Spend Some Time Squid Fishing, with Todd Fogarty

Hey reader! Are you angsty? Do you wanna dance about it and not give a flying fuck? Or maybe you care just that bit too much? Well perhaps you should give a short, hard listen to Tasmanian folk-punk/indie-rock quartet Squid Fishing. These young musicians have created a sound that dwells roughly in the vicinity of Modern BaseballRachel Maria Cox Band and beating your own reflection to death in a stranger’s kitchen whilst wearing red gumboots. 

Lead singer Zena’s vocal delivery jumps from sweet, soft and angelic, to fearsome, impassioned, and soulful in an instant. Heavy with character and painted with aurally pleasing voice-cracks her melismatic, drawn-out bellow delivers lyrical content at times seething and fuelled with rage, and at other times apathetic to the point of simply accepting all the bullshit flung at her by the unforgiving mistress of life.

Squid Fishing - NF2017 (01)

In songs such as Hectic Jazz Funk you can almost hear her manic grin through the speakers as she verbally batters her own existence and “tears [her]self limb from limb”.

Musically eclectic, the band draws inspiration from a broad array of genres; punk, funk and jazz to name a few. Ethan’s swing influence shines through in the form of intriguing guitar licks and solos spattered throughout the songs. Almost Mayer-esque in his lead guitar style and onstage swagger he provides a somewhat jaunty, boppy sound which works surprisingly well in juxtaposition to the serious, vehement nature of the lyrics. Then again maybe I’m just a sucker for a depressing song performed happily. (It feels better out than in, right?) Squid Fishing


Overall the band’s musical feel is indie-rock. It’s catchy, it’s hooky, it makes you want to dance, and yet the ethos seems more in the vein of folk-punk with rampant self-deprecation and anger hurled passionately towards oneself and society. These folk-punk influences can be found most heavily in their earlier EP, The Day the Puddle Flooded the House; the days before the band had picked up their electric guitars and their playing style was more reminiscent of bands such as Andrew Jackson Jihad and Crywank.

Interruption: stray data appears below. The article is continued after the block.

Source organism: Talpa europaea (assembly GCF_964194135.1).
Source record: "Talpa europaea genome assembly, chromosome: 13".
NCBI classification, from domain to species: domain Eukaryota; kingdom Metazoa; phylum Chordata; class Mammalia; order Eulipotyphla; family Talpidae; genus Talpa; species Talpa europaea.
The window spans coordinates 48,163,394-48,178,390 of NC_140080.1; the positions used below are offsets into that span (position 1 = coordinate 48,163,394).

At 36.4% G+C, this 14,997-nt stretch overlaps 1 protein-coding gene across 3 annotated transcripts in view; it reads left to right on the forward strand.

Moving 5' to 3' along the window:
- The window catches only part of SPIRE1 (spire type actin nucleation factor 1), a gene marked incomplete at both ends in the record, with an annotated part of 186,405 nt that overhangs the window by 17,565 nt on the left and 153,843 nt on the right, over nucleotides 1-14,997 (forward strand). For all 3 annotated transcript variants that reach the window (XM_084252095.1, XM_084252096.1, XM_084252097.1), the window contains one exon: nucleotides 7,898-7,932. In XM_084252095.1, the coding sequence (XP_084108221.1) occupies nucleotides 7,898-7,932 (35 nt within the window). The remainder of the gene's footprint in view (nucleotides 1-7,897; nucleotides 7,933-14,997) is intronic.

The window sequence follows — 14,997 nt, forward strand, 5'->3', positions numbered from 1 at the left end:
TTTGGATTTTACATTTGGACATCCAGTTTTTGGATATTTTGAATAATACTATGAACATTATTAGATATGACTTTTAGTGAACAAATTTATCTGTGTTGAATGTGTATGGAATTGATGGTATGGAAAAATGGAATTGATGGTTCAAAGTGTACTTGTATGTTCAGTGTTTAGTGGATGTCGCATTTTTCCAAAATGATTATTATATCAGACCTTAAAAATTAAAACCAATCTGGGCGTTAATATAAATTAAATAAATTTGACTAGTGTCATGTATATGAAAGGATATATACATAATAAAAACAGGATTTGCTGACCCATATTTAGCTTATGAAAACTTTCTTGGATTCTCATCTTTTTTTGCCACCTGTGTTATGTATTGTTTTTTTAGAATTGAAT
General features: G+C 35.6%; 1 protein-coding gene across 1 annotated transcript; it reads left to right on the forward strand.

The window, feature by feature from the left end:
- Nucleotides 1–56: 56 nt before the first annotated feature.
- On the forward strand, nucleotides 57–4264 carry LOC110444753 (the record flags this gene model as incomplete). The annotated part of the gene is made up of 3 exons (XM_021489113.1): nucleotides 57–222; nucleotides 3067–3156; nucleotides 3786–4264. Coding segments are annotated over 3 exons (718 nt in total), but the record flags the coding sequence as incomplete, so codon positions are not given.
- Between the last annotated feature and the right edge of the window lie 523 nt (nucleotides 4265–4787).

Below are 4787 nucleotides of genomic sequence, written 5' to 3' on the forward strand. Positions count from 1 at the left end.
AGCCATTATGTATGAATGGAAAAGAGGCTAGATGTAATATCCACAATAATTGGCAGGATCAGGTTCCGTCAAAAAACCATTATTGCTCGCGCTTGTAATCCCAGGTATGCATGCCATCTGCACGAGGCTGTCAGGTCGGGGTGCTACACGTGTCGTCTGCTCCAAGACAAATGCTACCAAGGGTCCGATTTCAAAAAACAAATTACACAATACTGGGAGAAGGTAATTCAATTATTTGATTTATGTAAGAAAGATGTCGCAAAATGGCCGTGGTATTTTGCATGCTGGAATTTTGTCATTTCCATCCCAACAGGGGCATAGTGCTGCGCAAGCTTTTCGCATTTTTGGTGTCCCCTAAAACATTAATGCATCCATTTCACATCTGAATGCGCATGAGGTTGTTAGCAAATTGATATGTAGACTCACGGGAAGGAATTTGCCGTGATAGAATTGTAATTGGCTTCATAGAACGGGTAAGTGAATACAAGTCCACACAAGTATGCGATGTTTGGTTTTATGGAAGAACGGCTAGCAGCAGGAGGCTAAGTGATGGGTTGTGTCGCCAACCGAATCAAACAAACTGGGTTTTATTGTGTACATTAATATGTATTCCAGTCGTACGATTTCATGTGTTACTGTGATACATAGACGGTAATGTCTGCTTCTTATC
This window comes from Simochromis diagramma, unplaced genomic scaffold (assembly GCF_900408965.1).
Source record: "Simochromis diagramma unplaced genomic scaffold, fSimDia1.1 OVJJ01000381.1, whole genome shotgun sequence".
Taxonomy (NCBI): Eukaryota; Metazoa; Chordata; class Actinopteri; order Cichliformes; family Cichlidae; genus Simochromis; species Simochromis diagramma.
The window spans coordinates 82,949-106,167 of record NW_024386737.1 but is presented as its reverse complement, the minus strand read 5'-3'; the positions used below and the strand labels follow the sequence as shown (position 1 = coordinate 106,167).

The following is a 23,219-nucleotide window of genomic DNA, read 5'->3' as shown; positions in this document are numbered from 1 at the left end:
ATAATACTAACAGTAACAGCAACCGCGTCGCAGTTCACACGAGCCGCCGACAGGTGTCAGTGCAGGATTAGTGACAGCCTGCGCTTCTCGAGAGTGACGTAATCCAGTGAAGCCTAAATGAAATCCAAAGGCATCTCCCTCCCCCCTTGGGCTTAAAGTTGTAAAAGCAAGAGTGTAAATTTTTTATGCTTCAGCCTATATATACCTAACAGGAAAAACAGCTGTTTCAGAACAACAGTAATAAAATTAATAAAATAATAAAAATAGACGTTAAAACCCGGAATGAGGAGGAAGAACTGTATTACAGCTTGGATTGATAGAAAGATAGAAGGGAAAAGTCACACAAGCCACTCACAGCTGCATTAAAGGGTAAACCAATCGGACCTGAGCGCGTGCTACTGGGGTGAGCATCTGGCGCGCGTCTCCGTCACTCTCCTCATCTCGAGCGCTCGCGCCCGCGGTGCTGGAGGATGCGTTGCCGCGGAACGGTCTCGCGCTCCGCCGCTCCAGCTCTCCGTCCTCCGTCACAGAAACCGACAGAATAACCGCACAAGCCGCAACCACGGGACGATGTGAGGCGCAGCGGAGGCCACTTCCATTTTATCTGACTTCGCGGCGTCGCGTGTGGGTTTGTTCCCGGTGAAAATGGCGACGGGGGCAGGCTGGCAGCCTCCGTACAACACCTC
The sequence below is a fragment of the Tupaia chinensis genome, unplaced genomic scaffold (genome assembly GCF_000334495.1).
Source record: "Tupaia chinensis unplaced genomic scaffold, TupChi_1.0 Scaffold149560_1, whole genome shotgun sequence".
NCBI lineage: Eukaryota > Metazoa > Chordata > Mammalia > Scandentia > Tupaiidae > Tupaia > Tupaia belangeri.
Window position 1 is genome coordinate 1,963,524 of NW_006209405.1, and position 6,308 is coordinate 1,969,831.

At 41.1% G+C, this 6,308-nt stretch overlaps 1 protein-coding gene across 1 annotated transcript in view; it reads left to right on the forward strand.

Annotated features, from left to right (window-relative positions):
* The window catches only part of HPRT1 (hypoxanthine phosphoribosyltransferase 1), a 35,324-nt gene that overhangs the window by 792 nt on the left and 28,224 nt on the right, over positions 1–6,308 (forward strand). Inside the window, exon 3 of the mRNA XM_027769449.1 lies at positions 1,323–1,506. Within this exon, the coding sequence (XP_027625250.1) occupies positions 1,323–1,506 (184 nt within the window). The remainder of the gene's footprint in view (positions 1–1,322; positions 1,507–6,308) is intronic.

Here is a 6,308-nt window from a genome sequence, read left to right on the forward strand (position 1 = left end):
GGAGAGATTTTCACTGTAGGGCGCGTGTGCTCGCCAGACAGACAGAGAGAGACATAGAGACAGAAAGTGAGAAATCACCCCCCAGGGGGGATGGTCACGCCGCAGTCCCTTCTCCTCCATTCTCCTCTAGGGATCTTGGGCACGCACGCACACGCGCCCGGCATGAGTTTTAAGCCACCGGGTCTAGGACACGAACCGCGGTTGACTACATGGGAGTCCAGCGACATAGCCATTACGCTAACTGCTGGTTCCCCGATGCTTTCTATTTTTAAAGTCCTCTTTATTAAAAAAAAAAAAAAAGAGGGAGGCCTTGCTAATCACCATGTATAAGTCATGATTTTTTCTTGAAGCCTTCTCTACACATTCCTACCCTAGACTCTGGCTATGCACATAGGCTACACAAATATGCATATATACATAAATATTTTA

Nowadays, with guitars jacked in, crunchier bass tones and a heavier rock drum feel, the band are definitely something to behold. Taking to stage with a youthful exuberance, you can really tell that these guys love playing music and, more importantly, love playing music together. They own the stage with busy, moving feet and smiles on their faces; taking moments just to have fun interacting with one another and enjoy the bliss that comes with playing their music together. That being said, the crowd is certainly not ignored during a Squid Fishing show. Zena’s intense gaze wanders the crowd, fixing on individuals within the sea of sweaty, dancing bodies, Zen’s cheeky grin induces the same giddy, face-straining action in fans, and their between-song banter commonly dissolves into full room conversations between the band and punters. 

Squid Fishing - NF2017 (03)

Having started off the year with a bang, playing a set at Tassie’s Party in the Paddock festival as well as supporting US Punk legends Iron Chic, 2018 is shaping up to be a big year for the band.

A slow-down in gig announcements seems to suggest the band are busy in the process of writing and/or recording so keep your earballs peeled for new music from these strong, young Tassie performers, and in the meantime go wrap yourselves around their 2017 EP How the House Breathes. 

Adelaide folks can check them out at Uncle Mum’s party on 13 April with Mount Defiance and more.

Words by Todd Fogarty
Pictures by Emily Newbold



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